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Dairy farm in Estonia

Like the rest of the economy, agriculture in Estonia has been in great flux since the degeneration of the collective and state farm systems.[1]


Small local farm in Lääne County

In 1991 roughly 12 percent of the labor force was employed in agriculture, producing 15.4 percent of Estonia's GDP.[1] Estonia has 985,000 hectares of utilised agricultural land, 707,000 hectares of which are arable.[2] During the Soviet era, arable land decreased by nearly 405,000 hectares, much becoming forest.[1] Collectivization in the late 1940s and 1950s brought great hardship to Estonian agriculture, which during the first independence period had been the mainstay of Estonian society.[1] Still, Estonian agriculture remained more productive than the Soviet average.[1] In 1990 there were 221 collective and 117 state farms with an average of 350 to 400 workers each.[1] The average livestock herd per farm included 1,900 cattle and 2,500 pigs.[1] Estonia was a net exporter of meat and milk to the other republics.[1] Agriculture also served as the basis for the republic's strong food-processing industry.[1] For its meat production, however, Estonia relied heavily on feed grain from Russia.[1] When the republic sought to cut back on meat exports in the late 1980s, Russia retaliated by slowing the provision of feed grain, which cut Estonian production even further.[1] Increases in fuel prices and a general fuel crisis in early 1992 also hit agricultural production very hard.[1] Although the total area of field crops grew in the early 1990s, total production and average yields fell markedly.[1]

Reform of Estonia's agricultural system began in December 1989 with adoption of the Law on Private Farming (Estonian: Eesti NSV taluseadus).[1] The law allowed individuals to take up to fifty hectares of land for private planting and for growing crops.[1] The land was heritable but could not be bought or sold.[1] The goal of the reform was to stimulate production and return the spirit of private farming to a countryside worn down by decades of central planning.[1] Six months after implementation, nearly 2,000 farms were set up, with several thousand waiting for approval.[1] A year later, more than 3,500 private farms were operating.[1] Starting in October 1991, farmers were allowed to own their land.[1] This boosted the number of farms to 7,200 by early 1992.[1] As of the first half of 1993, a total of 8,781 farms had been created, covering approximately 225,000 hectares, or a quarter of Estonia's arable land.[1]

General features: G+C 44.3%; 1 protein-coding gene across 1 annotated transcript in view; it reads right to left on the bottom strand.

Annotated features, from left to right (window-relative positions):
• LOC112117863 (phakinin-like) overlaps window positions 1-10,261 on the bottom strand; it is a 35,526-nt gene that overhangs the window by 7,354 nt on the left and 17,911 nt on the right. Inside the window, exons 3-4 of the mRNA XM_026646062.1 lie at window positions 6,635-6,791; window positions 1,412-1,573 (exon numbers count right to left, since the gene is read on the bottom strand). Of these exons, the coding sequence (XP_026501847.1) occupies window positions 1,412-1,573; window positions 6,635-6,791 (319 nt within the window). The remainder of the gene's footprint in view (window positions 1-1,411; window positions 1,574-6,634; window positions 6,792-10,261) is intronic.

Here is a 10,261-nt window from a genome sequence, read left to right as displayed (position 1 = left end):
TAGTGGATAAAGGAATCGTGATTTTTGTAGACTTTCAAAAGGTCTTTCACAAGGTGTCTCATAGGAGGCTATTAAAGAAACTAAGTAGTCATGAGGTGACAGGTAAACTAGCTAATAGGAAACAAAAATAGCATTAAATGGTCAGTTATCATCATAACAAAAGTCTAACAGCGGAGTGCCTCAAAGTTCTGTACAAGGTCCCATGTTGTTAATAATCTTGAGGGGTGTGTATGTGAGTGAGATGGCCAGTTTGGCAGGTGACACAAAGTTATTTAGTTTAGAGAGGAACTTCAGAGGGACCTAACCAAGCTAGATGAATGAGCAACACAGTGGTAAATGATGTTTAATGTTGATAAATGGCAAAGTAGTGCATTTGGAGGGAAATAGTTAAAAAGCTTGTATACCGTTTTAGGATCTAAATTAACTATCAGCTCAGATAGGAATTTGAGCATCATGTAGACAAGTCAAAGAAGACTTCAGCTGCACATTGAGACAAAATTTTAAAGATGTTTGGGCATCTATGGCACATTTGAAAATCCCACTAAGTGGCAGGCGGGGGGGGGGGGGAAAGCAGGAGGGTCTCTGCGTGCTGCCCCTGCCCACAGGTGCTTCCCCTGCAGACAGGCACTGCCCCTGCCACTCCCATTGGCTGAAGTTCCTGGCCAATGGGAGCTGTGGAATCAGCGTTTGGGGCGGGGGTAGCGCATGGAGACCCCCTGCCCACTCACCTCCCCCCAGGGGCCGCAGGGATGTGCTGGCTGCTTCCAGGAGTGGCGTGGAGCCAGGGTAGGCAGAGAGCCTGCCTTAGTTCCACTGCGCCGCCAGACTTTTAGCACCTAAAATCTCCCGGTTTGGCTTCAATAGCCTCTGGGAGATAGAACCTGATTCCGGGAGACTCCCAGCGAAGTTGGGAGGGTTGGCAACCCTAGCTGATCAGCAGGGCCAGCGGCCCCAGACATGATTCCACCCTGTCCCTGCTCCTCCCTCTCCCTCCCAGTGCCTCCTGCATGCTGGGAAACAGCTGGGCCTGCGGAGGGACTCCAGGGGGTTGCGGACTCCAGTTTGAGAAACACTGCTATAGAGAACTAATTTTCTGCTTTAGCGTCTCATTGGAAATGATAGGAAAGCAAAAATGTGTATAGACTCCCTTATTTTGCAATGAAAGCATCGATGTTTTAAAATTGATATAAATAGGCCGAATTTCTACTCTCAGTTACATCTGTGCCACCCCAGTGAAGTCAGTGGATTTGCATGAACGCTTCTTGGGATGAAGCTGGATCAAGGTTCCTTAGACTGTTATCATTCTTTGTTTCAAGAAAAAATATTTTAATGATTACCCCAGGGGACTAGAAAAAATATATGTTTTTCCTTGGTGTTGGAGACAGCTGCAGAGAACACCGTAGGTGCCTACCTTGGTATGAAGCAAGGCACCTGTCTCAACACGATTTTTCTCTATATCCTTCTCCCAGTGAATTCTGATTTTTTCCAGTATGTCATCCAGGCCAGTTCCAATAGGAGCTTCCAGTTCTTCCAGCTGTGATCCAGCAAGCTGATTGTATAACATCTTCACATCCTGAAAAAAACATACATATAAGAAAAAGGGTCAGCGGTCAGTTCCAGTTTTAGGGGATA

In May 1993, the Estonian parliament passed a law on property taxes, which had been a major concern for many farmers before getting into business.[1] The law mandated a 0.5 percent tax on property values to be paid to the state and a 0.3 to 0.7 percent share to be paid to local governments.[1] More than property taxes, the costs of commodities such as fuel and new equipment were considered most likely to prove burdensome to many new farmers.[1]

With the introduction of private agriculture, many collective farms began to disintegrate.[1] Corruption and "spontaneous privatization" of farm equipment by farm directors grew.[1] A number of Estonia's more successful farms were reorganized into cooperatives.[1] Over the long term, the government predicted that 40,000 to 60,000 private farms averaging fifty hectares would be optimal.[1] At the same time, Estonians were likely to maintain a very high rate of consumption of home-grown fruits and vegetables.[1] A 1993 survey by the Estonian State Statistics Board indicated that nearly 80 percent of all potatoes consumed by Estonians either were privately grown or were received from friends or relatives.[1] Thirty percent of eggs were received outside the market as well as 71.5 percent of all juice.[1] Overall, Estonians reported getting over 20 percent of their food from private production or from friends or relatives.[1]


Estonia produced in 2018:

In addition to smaller productions of other agricultural products. [3]


Main article: Forestry in Estonia

Estonia has 1.8 million hectares of forest with approximately 274 million cubic meters of timber.[1] Accounting for about 9 percent of industrial production in 1992, forest-related industries seem likely to grow further in the 1990s, thanks to expanding furniture and timber exports.[1]


Sea rescue of a fishing boat in 1973

The fishing industry, once entirely under Soviet control, also has the potential to contribute to the country's economy.[1] With 230 ships, including ninety oceangoing vessels, this profitable industry operated widely in international waters.[1] A large share of Estonia's food-industry exports consists of fish and fish products.[1] In 1992 about 131,000 tons of live fish were caught.[1]


  1. ^ a b c d e f g h i j k l m n o p q r s t u v w x y z aa ab ac ad ae af ag ah ai aj ak al am Pettai, Velio A. (1996). "Estonia: Agriculture". In Iwaskiw, Walter R. (ed.). Estonia, Latvia & Lithuania: country studies (1st ed.). Washington, D.C.: Federal Research Division, Library of Congress. pp. 56–60. ISBN 0-8444-0851-4. OCLC 34245562. Public Domain This article incorporates text from this source, which is in the public domain.((cite encyclopedia)): CS1 maint: postscript (link)
  2. ^ "Agriculture | Statistikaamet". Retrieved 2023-07-12.
  3. ^ Estonia production in 2018, by FAO